Reconstructing Fingerprints from Minutiae Points
Most fingerprint-based biometric systems store the minutiae template of a user in the database. It has been traditionally assumed that the minutiae template of a user does not reveal any information about the original fingerprint. In this paper, we challenge this notion and show that three levels of information about the parent fingerprint can be elicited from the minutiae template alone, viz., 1) the orientation field information, 2) the class or type information, and 3) the friction ridge structure. The orientation estimation algorithm determines the direction of local ridges using the evidence of minutiae triplets. The estimated orientation field, along with the given minutiae distribution, is then used to predict the class of the fingerprint. Finally, the ridge structure of the parent fingerprint is
generated using streamlines that are based on the estimated orientation field. Line Integral Convolution is used to impart texture to the ensuing ridges, resulting in a ridge map resembling the parent fingerprint. The salient feature of this noniterative method to generate ridges is its ability to preserve the minutiae at specified locations in the reconstructed ridge map. Experiments using a commercial fingerprint matcher suggest that the reconstructed ridge structure bears close resemblance to the parent fingerprint.
A fingerprint is an oriented texture pattern consisting of ridges and valleys present on the tip of an individualâ„¢s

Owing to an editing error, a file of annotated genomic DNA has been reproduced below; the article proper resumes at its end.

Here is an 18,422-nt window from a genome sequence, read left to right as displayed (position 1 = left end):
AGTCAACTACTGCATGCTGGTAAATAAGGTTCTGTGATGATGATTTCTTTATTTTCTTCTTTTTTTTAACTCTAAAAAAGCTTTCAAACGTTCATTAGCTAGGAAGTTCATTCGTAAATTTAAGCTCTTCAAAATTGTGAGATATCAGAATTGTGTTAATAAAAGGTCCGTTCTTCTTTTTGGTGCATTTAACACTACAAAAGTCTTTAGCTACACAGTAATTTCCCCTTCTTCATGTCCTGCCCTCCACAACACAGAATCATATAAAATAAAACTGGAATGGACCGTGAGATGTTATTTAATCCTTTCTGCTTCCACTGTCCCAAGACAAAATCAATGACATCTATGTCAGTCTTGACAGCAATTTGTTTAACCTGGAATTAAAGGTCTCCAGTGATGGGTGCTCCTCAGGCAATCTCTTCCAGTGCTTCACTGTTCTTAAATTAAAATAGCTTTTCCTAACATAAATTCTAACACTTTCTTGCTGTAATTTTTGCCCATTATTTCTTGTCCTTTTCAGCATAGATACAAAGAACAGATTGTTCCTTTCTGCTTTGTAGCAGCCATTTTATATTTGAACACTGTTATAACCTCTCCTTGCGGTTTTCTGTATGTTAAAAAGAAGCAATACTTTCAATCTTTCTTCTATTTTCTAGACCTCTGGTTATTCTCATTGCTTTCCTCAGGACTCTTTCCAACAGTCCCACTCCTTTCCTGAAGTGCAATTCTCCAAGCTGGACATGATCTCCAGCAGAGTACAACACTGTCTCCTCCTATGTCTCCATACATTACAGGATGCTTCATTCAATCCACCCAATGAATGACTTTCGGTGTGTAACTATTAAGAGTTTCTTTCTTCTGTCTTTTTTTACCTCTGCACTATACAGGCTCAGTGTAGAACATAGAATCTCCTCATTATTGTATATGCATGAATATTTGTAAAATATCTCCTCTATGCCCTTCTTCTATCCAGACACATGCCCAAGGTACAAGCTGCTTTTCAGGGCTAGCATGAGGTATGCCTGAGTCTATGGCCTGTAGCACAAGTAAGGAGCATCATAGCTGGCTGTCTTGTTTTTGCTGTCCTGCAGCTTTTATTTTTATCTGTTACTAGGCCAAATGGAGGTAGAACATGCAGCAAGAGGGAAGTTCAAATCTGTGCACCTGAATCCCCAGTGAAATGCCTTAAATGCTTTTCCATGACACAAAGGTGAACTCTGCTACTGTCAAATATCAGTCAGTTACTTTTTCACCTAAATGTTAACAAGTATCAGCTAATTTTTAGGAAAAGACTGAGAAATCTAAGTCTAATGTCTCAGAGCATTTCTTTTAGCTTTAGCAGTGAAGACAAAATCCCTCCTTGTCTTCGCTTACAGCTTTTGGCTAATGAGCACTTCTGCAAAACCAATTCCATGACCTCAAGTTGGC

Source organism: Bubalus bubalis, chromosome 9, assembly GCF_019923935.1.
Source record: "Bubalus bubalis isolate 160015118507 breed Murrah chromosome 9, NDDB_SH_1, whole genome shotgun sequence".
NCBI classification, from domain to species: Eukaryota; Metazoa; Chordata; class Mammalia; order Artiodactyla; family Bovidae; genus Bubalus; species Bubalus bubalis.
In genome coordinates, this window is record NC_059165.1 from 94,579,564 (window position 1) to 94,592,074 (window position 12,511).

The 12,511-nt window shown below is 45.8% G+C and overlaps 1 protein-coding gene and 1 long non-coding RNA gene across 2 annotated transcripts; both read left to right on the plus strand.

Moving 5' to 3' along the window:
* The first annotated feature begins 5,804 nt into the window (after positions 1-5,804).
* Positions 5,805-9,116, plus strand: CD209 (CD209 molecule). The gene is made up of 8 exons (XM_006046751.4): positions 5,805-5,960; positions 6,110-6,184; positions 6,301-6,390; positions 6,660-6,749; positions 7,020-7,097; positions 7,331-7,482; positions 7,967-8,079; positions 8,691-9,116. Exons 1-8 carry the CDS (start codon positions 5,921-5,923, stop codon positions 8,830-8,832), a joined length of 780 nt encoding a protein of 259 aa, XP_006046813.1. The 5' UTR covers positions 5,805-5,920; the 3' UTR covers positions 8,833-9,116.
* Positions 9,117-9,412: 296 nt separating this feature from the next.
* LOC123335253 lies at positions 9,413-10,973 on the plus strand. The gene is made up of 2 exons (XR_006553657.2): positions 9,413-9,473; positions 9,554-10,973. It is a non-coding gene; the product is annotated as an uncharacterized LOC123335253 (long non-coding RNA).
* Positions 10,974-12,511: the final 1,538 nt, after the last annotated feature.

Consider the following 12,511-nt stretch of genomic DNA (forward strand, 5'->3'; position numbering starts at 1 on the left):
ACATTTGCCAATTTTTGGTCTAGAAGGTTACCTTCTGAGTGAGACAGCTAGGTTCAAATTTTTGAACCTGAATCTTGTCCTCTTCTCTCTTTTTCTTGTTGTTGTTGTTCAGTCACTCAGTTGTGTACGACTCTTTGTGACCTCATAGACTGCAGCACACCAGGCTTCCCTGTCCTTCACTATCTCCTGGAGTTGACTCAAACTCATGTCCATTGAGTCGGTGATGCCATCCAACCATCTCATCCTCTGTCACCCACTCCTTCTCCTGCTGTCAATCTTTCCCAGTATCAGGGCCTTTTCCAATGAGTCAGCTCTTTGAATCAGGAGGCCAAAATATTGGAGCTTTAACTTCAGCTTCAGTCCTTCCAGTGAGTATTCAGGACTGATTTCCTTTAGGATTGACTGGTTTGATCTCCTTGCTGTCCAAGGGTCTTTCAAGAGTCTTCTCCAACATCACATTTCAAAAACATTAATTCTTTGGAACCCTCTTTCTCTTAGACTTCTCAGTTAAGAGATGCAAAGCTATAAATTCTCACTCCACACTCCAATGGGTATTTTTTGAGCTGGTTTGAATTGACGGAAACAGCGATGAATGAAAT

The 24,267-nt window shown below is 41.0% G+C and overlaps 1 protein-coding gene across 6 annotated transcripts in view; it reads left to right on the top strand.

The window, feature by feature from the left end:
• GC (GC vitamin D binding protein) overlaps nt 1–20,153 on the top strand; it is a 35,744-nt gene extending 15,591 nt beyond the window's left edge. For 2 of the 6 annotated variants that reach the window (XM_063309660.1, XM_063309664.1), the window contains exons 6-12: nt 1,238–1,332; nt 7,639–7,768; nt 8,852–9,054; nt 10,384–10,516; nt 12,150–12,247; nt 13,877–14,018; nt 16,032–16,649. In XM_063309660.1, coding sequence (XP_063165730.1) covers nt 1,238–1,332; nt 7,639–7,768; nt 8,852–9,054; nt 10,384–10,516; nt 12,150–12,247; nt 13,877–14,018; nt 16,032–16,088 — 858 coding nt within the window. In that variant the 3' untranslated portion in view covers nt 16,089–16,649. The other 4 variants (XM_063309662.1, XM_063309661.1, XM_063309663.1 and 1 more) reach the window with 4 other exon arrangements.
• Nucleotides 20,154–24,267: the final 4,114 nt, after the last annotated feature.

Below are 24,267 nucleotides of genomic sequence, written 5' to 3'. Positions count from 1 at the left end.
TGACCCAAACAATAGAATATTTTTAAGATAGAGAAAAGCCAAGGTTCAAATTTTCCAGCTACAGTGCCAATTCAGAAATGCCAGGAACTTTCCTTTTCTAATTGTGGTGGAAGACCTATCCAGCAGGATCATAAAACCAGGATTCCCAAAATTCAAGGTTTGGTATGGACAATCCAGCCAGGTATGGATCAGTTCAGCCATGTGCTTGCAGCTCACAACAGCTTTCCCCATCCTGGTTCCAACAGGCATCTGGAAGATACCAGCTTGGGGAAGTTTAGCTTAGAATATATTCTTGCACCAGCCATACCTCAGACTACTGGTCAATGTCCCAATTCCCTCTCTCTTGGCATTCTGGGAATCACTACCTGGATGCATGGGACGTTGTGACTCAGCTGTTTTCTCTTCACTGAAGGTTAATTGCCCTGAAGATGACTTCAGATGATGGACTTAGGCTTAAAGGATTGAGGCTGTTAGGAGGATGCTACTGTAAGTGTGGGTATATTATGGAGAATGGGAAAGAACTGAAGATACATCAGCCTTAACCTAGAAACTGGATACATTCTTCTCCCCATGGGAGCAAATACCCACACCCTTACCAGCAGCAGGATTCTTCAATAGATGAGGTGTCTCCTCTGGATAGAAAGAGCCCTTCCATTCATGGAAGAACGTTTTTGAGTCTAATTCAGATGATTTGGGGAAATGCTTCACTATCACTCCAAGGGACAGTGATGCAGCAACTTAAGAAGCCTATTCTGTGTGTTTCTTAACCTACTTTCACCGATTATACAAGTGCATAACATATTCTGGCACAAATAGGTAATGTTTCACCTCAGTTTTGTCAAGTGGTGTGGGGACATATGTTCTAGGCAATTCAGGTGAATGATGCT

finger. The ridges exhibit various types of imperfections, called minutiae (minor details in fingerprints). Among a total of 150 different minutiae types, the ridge ending and ridge bifurcation are the most stable points in a fingerprint. The distribution of these points in a fingerprint has been observed to be unique across individuals. In fact, this distribution is claimed to be unique to each finger of an individual. Thus, most automatic fingerprint authentication systems do not store the raw fingerprint image of a user in its entirety during enrollment. Rather, a template consisting of a set of salient features (e.g., singular points, such as core and delta, and ridge anomalies, such as minutiae) from the fingerprint image is stored in the database. Since the template, by definition, is a compact description of the biometric sample, it is not expected to reveal significant information about the original data. Therefore, template generation algorithms have been traditionally assumed to be one-way algorithms. However, Hill designed a technique to determine the fingerprint structure from the minutiae template alone. He assumed that a fingerprint template stores the coordinates of the core and delta points (if present) along with the minutiae points. His technique utilized the location of the singular points to derive the orientation map of the fingerprint based on the method proposed in. This orientation map was then used by a heuristic line drawing algorithm to generate a sequence of splines passing through the minutiae points. Hill demonstrated his reconstruction scheme on a small database of 25 arch type fingerprints. His scheme also predicted the shape of the fingerprint (i.e., its class) using a neural network classifier consisting of 23 input neurons, 13 hidden neurons, and four output neurons (corresponding to the four major fingerprint classes, viz., A, L, R, and W). However, the classification performance was observed to be rather low (an error rate of 28.9 percent on a small set of 242 fingerprints). Similarly, in the face domain, Adler demonstrated that a face image could be reconstructed from face templates using a hill climbing attack.